View from the window seat:
The Arameri have held power over the world for millennia, but their time may be coming to an end. As war brews, Shahar, the last Arameri heir, must decide if she will follow in the footsteps of her cruel and overbearing ancestors or forge a new path for the Arameri family. Her life, and her choices, will be greatly influenced by her twin brother Deka and the godling Sieh; the three have a bond that defies everything known about their world.
N. K. Jemisin has done it again: created a wholly compelling, surprising, and intense novel of gods and mortals. The narrator this time is Sieh, the first godling, who has lived with the Three in freedom and captivity since nearly the beginning. I quite honestly wasn’t expecting Sieh to be the narrator; I thought it would be Shahar, the Arameri heir. Jemisin is full of surprises, though, and thankfully this was a good one. The way Sieh views the world is so different from how a mortal would, bringing something new and exciting to this trilogy.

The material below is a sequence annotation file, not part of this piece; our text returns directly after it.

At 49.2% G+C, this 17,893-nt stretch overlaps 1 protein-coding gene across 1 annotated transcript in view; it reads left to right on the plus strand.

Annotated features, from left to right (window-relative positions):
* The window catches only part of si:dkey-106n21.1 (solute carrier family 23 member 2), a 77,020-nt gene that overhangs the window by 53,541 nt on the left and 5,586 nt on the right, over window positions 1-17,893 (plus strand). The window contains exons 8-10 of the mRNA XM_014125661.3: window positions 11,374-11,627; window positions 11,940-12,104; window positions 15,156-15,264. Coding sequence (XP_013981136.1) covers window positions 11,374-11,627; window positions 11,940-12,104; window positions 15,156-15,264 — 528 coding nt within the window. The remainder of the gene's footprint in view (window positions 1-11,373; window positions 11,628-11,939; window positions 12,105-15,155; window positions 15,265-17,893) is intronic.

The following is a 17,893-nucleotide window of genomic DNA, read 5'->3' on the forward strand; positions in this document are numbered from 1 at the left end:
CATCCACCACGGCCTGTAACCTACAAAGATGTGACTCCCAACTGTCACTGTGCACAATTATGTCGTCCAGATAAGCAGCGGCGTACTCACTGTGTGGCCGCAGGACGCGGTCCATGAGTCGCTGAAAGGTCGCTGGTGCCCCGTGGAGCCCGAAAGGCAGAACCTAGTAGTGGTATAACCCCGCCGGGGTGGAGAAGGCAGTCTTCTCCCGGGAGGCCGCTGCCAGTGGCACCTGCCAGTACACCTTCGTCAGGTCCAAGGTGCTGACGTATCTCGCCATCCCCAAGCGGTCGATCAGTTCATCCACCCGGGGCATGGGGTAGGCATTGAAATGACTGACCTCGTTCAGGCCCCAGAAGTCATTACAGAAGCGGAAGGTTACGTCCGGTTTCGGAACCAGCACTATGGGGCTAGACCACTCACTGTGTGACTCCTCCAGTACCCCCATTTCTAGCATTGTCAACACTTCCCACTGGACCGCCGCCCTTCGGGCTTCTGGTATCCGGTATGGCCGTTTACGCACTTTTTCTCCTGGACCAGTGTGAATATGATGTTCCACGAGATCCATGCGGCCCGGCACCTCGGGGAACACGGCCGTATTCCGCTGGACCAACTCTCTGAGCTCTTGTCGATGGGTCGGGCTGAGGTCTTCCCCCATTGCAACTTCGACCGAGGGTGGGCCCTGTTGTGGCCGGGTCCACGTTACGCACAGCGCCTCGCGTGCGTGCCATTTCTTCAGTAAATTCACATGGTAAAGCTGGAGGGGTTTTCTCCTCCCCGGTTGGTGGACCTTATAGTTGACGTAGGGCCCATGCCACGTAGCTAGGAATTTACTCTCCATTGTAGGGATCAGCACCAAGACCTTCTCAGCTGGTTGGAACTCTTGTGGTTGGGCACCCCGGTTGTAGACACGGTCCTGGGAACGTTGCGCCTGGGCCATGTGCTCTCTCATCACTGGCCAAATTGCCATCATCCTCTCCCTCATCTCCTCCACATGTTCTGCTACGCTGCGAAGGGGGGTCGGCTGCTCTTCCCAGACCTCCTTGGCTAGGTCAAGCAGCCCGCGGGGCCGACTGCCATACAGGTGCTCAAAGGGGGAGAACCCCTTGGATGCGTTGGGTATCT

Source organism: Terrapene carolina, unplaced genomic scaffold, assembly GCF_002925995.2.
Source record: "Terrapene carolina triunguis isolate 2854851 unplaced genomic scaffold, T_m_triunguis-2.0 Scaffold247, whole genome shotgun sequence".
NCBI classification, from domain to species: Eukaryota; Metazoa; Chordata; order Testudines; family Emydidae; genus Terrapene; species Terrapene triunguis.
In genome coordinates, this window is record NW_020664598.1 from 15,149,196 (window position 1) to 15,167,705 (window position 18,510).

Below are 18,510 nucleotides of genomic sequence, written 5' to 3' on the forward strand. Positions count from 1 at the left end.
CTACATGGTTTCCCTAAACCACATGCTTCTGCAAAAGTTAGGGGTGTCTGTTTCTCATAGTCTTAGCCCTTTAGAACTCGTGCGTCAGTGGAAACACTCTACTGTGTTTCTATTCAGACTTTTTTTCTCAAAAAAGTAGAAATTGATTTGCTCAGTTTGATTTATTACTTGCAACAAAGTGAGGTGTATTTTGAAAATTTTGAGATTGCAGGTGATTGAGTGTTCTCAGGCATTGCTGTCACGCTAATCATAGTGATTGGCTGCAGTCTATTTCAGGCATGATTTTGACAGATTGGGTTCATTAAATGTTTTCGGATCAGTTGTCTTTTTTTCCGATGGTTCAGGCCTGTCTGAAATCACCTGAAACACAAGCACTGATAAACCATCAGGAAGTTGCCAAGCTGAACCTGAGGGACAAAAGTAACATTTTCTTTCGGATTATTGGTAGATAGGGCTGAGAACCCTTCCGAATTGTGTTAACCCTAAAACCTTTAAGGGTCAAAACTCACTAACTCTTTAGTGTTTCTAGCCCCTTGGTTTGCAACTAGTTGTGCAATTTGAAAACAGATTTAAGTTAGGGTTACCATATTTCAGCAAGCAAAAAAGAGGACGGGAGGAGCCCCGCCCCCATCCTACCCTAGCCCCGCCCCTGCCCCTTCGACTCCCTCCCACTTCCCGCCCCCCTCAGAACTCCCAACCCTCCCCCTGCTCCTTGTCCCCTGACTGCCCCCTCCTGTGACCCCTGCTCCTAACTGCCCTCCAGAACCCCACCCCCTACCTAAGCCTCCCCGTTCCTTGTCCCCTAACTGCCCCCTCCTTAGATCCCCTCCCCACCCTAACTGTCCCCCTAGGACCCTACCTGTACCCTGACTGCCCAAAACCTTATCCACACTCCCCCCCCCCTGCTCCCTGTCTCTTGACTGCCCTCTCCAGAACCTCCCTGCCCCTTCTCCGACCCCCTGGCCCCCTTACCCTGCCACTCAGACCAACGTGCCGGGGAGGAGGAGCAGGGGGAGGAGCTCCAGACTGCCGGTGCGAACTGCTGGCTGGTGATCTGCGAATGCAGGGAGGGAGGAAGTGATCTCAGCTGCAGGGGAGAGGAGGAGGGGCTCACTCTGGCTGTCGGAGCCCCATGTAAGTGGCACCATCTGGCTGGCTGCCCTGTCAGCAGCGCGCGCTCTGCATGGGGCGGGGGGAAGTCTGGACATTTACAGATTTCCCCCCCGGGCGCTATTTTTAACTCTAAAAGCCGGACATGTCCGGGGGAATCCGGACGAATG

If I have to pick a theme for the trilogy, I would choose the inevitability of change. Yeine, Oree, and Sieh all transform into something more than when they began their journeys, but in a natural, meant-to-be way. I truly find it incredible that Jemisin can take a concept such as gods, who you would assume are incapable of change, and subvert it through the gods’ actions and emotions. Every single character in her novels becomes more.
Sieh begins the story by telling the reader there won’t be any tricks like in the first two novels, but don’t believe him. He is, after all, the ultimate Trickster.
The Kingdom of Gods is a beautiful end to a stunning fantasy trilogy.